A spotlight on the female brewsters
In case you hadn’t noticed: beer has changed. No longer is your choice at the bar limited to either a bland, yellow lager or a warm, flat bitter. A new world of flavour has opened up in bars and bottle shops all across the UK. Recent figures indicate that over the past 10 years the number of women enjoying beer has more than doubled, and at the forefront of this movement – drinking, serving and sometimes making the beer – are lesbians and bi women. If you’ve been out for a pint recently you could be forgiven for feeling a little overwhelmed by the range of beer on offer. Real ale is increasingly available in most good pubs, and “craft beer” – a term often used to refer to beer produced by smaller, independent breweries and sometimes served from a keg rather than the traditional British cask – is providing a level of choice not previously seen in the UK.
Beer is usually made from four main ingredients – malted barley, hops, water and yeast – but depend- ing on the type and volume of raw materials the brewer uses, more than a hundred established beer styles can be created, including saisons, porters, IPAS, smoked beers, wheat beers and sour ales. They range in colour from pale straw to rich black, and in flavour from lightly spiced to bitter chocolate, tropical fruit or biting sourness. When additional ingredients or tweaks to the brewing process are thrown into the mix, what is possible in terms of aromas and flavours in beer becomes almost limitless – as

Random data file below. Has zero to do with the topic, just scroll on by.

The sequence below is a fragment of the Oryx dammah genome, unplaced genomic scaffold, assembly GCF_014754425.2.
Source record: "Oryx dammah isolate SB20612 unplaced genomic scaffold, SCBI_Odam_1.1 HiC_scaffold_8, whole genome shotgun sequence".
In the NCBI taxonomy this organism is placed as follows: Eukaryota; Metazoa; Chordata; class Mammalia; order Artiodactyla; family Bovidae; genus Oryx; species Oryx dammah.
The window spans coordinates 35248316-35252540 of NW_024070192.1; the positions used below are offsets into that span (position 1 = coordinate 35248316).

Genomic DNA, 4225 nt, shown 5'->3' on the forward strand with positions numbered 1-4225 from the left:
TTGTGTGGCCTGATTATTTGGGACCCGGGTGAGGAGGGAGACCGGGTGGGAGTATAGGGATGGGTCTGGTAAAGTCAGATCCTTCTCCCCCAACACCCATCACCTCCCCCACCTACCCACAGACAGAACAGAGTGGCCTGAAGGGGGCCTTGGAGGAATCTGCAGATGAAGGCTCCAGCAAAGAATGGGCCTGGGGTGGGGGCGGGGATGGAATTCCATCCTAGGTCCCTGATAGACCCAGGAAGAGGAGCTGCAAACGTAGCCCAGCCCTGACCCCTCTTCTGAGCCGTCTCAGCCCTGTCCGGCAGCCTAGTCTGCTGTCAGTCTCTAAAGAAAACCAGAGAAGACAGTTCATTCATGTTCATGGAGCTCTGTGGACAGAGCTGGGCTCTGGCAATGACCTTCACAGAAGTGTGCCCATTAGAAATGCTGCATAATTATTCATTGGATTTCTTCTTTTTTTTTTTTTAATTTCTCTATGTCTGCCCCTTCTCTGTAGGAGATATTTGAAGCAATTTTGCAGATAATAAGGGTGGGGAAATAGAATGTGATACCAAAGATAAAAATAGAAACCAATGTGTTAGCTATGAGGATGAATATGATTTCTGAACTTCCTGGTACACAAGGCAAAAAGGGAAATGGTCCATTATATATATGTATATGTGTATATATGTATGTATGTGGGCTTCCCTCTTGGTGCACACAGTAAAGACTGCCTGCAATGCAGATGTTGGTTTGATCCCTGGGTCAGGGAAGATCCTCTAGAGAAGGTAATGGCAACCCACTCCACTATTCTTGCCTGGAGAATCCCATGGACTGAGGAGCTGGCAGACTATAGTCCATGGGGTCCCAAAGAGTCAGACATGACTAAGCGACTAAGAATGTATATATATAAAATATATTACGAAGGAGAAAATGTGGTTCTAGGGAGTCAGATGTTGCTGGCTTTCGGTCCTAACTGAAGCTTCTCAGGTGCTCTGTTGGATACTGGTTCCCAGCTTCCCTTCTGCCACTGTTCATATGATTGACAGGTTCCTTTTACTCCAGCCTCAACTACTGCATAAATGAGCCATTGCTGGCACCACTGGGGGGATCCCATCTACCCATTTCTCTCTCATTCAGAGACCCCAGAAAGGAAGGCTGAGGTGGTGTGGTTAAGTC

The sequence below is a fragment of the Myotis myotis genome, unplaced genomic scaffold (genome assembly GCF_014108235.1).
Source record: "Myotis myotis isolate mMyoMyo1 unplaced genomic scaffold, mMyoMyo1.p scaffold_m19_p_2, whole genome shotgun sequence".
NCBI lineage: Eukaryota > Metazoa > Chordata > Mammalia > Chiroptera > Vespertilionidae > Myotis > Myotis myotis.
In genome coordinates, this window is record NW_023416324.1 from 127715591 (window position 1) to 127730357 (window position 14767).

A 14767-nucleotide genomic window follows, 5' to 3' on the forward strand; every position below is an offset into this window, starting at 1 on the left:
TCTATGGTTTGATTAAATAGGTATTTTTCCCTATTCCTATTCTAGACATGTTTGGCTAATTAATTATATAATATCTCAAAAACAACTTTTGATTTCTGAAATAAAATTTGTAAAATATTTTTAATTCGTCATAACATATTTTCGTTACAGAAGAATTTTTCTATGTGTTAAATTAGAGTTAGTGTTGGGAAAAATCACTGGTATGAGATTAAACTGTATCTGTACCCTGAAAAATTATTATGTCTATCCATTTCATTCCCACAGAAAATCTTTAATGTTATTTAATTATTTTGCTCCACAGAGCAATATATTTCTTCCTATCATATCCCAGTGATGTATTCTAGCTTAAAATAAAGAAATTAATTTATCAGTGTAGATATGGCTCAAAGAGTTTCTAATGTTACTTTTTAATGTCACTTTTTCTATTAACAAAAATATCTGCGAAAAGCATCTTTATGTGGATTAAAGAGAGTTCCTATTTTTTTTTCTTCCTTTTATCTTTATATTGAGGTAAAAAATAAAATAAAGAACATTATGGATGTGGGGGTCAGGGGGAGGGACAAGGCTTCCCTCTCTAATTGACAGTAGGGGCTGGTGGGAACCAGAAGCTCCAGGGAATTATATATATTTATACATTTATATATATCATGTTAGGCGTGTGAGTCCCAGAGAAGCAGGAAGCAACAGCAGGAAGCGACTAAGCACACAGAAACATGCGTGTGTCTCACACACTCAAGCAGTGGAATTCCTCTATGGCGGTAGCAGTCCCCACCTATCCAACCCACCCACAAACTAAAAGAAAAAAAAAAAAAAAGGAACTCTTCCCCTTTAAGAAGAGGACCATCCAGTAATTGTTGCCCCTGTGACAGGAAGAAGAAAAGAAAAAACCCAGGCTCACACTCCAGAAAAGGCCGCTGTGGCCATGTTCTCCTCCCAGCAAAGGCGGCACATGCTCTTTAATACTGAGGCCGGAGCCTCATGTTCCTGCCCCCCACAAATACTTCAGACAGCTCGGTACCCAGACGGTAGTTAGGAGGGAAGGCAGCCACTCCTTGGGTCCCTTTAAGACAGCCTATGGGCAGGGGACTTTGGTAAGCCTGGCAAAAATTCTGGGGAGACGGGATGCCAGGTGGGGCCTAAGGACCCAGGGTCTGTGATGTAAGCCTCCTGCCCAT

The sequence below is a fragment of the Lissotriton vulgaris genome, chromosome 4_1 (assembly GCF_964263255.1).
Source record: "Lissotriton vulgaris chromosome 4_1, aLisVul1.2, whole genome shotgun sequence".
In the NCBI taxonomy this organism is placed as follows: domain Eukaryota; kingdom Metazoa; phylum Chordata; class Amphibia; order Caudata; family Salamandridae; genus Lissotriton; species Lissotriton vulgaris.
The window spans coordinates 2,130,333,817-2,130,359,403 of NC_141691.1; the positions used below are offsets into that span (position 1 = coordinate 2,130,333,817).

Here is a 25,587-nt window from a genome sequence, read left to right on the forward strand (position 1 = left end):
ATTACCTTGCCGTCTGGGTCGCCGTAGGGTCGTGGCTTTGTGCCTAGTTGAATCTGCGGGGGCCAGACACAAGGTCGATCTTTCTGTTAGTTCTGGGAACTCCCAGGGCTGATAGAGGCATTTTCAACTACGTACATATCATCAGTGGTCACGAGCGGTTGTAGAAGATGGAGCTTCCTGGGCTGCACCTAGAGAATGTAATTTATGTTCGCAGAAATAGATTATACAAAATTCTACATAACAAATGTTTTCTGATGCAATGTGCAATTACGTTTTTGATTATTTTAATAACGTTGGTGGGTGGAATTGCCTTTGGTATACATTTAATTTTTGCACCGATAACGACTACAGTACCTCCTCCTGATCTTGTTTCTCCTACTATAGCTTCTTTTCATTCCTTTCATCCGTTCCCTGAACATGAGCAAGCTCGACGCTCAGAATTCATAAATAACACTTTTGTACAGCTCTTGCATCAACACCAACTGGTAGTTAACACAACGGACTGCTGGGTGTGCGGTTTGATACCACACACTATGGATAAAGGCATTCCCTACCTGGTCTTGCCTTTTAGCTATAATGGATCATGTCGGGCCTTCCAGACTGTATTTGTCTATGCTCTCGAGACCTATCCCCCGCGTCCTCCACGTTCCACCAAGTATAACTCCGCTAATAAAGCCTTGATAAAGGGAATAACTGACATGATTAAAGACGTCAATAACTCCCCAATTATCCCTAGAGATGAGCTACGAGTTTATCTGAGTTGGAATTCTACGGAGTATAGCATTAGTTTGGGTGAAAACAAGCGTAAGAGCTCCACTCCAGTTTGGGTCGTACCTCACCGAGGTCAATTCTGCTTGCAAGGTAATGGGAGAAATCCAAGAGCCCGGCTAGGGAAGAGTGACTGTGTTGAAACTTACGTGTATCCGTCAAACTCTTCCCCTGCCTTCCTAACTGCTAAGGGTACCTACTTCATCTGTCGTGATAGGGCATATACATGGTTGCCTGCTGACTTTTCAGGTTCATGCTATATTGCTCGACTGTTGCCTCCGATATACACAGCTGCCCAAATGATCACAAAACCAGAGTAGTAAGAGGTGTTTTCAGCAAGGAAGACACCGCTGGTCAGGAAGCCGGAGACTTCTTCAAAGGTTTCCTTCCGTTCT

LESBIANS AND BI WOMEN ARE LEADING THE NEW BEER REVOLUTION. BEER WRITER AND BROADCASTER EMMA INCH INVESTIGATES
you’ll know if you’ve ever tried a peanut butter milk stout, a donut pale ale or a gooseberry gose!
Women have always brewed beer. In fact, for much of beer’s 7,000 year history women were its primary creators. In pre- industrial societies, women often brewed beer as part of the regular household chores. Being a safe source of drinking water and some essential nutrients, it was an important part of the daily diet for the whole family, including children. It was only with the advent of urbanisation, industrialisation and the subsequent economic restrictions placed on women that men came to dominate the craft. But female brewers (or “brewsters”, as they’re known), including lesbians and bi women, are increasingly creating beer at some of the UK’S top breweries.
Cloudwater Brewery, based in Manchester, was recently named the fifth best brewery in the world in the prestigious Ratebeer Awards. Robyn Bell is a brewer there. She says that, although the industry is still largely male, she has never felt excluded or out of place among her fellow brewers. She explains, “I find the craft beer scene to be disproportionately filled with thoughtful, well- educated, kind and open-minded people. The kinds of people who get into craft beer are generally looking for the same kind of thing: to work creatively and with our hands, to work with good people, and to make some damn good friends along the way”.